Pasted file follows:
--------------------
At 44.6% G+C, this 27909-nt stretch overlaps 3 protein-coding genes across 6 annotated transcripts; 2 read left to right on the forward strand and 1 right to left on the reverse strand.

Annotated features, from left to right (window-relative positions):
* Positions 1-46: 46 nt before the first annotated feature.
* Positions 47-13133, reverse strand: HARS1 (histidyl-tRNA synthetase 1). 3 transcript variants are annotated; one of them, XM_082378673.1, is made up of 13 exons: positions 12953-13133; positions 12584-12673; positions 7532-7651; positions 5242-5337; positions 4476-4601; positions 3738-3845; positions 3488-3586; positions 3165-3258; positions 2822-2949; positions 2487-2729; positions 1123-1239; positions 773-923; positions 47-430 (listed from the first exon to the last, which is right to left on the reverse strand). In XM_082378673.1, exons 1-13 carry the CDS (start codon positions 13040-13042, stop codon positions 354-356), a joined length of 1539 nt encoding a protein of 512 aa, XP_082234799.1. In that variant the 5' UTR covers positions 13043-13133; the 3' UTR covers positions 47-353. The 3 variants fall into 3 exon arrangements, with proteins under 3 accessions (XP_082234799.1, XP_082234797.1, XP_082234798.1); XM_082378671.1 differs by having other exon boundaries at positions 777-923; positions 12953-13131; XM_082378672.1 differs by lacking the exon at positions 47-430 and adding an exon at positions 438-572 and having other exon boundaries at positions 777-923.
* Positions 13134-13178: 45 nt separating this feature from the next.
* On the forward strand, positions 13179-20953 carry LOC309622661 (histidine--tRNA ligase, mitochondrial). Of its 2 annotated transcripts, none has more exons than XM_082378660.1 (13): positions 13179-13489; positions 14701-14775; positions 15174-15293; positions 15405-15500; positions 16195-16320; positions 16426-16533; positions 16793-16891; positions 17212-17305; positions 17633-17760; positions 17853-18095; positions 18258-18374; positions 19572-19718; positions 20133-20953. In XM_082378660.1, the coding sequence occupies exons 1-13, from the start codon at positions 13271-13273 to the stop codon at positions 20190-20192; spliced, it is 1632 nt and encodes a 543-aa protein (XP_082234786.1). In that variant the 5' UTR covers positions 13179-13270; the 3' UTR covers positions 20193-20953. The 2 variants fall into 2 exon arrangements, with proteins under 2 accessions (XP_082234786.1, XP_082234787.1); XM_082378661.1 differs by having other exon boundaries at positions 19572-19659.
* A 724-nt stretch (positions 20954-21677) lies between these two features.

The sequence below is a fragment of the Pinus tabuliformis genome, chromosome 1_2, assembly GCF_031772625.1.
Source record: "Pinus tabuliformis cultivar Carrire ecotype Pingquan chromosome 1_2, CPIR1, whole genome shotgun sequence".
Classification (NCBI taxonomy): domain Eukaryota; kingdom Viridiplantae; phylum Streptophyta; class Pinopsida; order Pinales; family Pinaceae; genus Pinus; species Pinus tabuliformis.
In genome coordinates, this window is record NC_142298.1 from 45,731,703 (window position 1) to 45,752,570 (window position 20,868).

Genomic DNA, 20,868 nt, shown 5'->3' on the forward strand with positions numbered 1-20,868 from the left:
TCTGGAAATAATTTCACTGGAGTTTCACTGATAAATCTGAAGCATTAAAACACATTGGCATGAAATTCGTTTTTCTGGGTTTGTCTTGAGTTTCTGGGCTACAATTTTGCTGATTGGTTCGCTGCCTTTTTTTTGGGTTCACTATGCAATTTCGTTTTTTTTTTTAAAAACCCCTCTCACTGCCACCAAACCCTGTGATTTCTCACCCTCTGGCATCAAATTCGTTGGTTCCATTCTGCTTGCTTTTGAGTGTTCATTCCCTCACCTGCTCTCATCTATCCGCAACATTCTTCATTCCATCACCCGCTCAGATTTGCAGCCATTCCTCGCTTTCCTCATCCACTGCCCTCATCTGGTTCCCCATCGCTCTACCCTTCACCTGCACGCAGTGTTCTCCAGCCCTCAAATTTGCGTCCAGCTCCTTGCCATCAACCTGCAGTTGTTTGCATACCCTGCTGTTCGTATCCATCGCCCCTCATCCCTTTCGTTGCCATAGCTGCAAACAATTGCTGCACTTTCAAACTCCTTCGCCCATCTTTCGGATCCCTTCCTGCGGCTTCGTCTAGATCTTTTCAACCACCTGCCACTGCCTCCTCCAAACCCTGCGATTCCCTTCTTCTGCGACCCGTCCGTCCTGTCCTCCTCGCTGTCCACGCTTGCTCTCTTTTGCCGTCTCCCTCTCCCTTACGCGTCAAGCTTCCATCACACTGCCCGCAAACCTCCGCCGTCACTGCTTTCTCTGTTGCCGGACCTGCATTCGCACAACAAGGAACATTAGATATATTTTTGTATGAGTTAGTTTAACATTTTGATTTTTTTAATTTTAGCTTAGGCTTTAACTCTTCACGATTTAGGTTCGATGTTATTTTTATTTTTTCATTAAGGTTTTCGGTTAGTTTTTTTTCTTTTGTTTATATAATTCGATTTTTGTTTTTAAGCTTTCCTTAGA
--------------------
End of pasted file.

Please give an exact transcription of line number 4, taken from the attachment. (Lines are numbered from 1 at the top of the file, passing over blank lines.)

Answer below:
* Positions 47-13133, reverse strand: HARS1 (histidyl-tRNA synthetase 1). 3 transcript variants are annotated; one of them, XM_082378673.1, is made up of 13 exons: positions 12953-13133; positions 12584-12673; positions 7532-7651; positions 5242-5337; positions 4476-4601; positions 3738-3845; positions 3488-3586; positions 3165-3258; positions 2822-2949; positions 2487-2729; positions 1123-1239; positions 773-923; positions 47-430 (listed from the first exon to the last, which is right to left on the reverse strand). In XM_082378673.1, exons 1-13 carry the CDS (start codon positions 13040-13042, stop codon positions 354-356), a joined length of 1539 nt encoding a protein of 512 aa, XP_082234799.1. In that variant the 5' UTR covers positions 13043-13133; the 3' UTR covers positions 47-353. The 3 variants fall into 3 exon arrangements, with proteins under 3 accessions (XP_082234799.1, XP_082234797.1, XP_082234798.1); XM_082378671.1 differs by having other exon boundaries at positions 777-923; positions 12953-13131; XM_082378672.1 differs by lacking the exon at positions 47-430 and adding an exon at positions 438-572 and having other exon boundaries at positions 777-923.